“Dating Data” columnist Sara Lynn Michener answers a (nice) young man who thinks that bad behavior might lead to better dates.
Dear Sara, I am 20 years old and I read your column. I was hoping maybe you could teach me to be a little more masculine. I am in love with a girl, but she’s not in love with me. I realize your gut reaction would be for you to tell me there’s “No way to get someone to love you,” and yeah I sort of agree, but I think maybe part of it is a matter of ‘manning up’ as much as I hate saying shit like that. I was wondering if maybe you could give some advice on how to fall between being a “bad guy” and being a “nice guy.” Because right now I think I’m the nice guy she doesn’t like.
I think the only way to begin to answer this question is to go Back to the Future. As in George McFly vs. Marty McFly. Both boys, it is important to mention, are fairly physically weak. Biff is the only one with muscles, and Lorraine isn’t interested in him at all, thank goodness. At the beginning, George is a meek pushover with an annoying laugh, and Marty is exciting, confident, rebellious, and, well, from the Future. George can’t compete with one of these things, but has the upper hand unbeknownst to him: he is not Lorraine’s future son. This scenario is not going to happen in the real world (at least not until someone invents time travel, further complicating all of our love lives). But I mention it to bring up a very specific point: You will always have the upper hand of not being the other guy; no matter how hot you think she thinks he is. You never know what his faults are, and everyone has them. In romantic relationships, sometimes the faults of the cutest guy in the room don’t make him any less cute, but make the relationship impossible. I’ve dated some amazing men, but the things that ended our relationship were very important signifiers of why each union would never have functioned long-term.
Back to George vs. Marty. The audience doesn’t see George as masculine at all; neither in the beginning when he is Marty’s depressing father, nor when we meet him later as a young man; he is a Peeping Tom who does the town bully’s homework and can’t stick up for himself to save his (son’s) life. The audience sees why Lorraine prefers Marty — we don’t blame her, and we pity George. What changes? Well, Marty coaches him, yes, but all the coaching in the world doesn’t seem to help. Nothing does, until the proverbial nick of time, when Lorraine is in danger, George seems down for the count, and Marty’s existence is disintegrating. Then suddenly we see George change. All the years of having been bullied seem to come down to this defining moment of fury, and George summons the will to knock the bully out, saving Lorraine and, in the process, completely changing how she sees him.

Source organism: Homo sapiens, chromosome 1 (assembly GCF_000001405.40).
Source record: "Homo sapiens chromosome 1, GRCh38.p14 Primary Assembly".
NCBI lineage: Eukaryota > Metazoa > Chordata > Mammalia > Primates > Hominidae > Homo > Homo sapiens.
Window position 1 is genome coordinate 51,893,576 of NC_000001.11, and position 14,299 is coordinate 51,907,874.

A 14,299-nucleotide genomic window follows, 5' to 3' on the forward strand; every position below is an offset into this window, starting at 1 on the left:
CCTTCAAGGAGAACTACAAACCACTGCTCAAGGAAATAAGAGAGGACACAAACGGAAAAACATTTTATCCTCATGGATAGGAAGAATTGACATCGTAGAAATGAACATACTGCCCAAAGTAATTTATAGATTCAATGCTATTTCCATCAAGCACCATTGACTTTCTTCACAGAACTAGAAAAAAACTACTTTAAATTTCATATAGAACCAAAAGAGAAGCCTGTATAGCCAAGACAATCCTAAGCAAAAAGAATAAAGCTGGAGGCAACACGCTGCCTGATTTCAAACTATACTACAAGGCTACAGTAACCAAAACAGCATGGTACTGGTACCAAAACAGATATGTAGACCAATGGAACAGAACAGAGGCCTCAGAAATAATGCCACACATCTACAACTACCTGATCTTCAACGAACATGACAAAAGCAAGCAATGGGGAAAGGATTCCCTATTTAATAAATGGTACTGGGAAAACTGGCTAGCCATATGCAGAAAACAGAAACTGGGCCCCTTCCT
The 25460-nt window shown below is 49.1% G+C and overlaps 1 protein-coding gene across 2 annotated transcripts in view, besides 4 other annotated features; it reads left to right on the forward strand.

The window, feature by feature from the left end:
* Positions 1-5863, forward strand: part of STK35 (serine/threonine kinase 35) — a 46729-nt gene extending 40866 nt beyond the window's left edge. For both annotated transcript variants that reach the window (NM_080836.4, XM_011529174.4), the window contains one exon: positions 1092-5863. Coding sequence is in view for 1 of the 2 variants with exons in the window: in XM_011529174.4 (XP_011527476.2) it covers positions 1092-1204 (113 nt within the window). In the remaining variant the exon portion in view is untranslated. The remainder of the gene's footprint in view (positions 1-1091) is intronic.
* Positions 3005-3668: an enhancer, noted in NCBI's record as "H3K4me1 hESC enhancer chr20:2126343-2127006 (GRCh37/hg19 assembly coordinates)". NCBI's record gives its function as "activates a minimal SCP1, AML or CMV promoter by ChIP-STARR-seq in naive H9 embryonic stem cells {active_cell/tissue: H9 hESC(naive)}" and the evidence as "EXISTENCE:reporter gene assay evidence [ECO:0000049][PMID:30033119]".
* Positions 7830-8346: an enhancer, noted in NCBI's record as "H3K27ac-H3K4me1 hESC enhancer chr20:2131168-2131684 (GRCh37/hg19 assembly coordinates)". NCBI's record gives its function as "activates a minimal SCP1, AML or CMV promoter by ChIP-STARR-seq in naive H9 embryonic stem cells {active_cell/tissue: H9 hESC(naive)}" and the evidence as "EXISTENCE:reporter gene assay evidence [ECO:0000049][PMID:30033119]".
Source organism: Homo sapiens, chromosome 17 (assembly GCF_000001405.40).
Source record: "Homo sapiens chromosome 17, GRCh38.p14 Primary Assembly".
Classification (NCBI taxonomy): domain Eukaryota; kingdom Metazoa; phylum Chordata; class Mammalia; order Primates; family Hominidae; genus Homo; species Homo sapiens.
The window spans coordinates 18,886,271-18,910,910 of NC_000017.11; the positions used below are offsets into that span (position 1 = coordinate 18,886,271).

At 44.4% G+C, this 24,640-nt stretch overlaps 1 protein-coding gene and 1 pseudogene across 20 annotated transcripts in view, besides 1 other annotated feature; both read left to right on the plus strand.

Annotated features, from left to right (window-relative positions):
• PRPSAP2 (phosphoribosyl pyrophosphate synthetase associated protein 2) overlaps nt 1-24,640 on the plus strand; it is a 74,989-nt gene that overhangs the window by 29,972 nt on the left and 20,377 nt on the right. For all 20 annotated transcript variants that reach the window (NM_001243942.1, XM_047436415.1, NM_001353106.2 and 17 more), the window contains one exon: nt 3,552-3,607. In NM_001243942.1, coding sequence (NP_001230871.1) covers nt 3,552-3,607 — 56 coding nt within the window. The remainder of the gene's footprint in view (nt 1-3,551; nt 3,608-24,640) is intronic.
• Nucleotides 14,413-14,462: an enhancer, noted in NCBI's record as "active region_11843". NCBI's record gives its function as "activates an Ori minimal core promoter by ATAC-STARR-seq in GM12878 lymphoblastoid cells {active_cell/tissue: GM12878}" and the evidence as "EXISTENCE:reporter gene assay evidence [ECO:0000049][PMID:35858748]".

This is not shallow on Lorraine’s part. Why do women like strong men? There are a number of plausible psychological, sociological, and evolutionary explanations. There are also a number of theories that come solely from cultural myths of womanhood that make me roll my eyes and die a little inside, But here’s the thing: Masculinity is simply the word we give to human strength (physical, emotional, and intellectual) when it is expressed by men. This is very important, because when I think of a strong man, I think mostly of qualities that I possess myself, simply packaged within a man — depth of character chief among them.
Semantics here are everything. What is the reality of one thing without having things in opposition to aid in describing them? No such word as masculinity exists for women. We must use multiple words strung together: e.g. strong woman.
Femininity isn’t strength. It is thought of as the qualities one possesses within a female form such as a certain elegance and grace, gentleness, and sweetness. When a male possesses those qualities, they are often considered derogatory: “He is too… feminine.” Femininity isn’t going to keep you alive in a survival situation unless it is by proxy; your desirability attracts a man who is going to survive.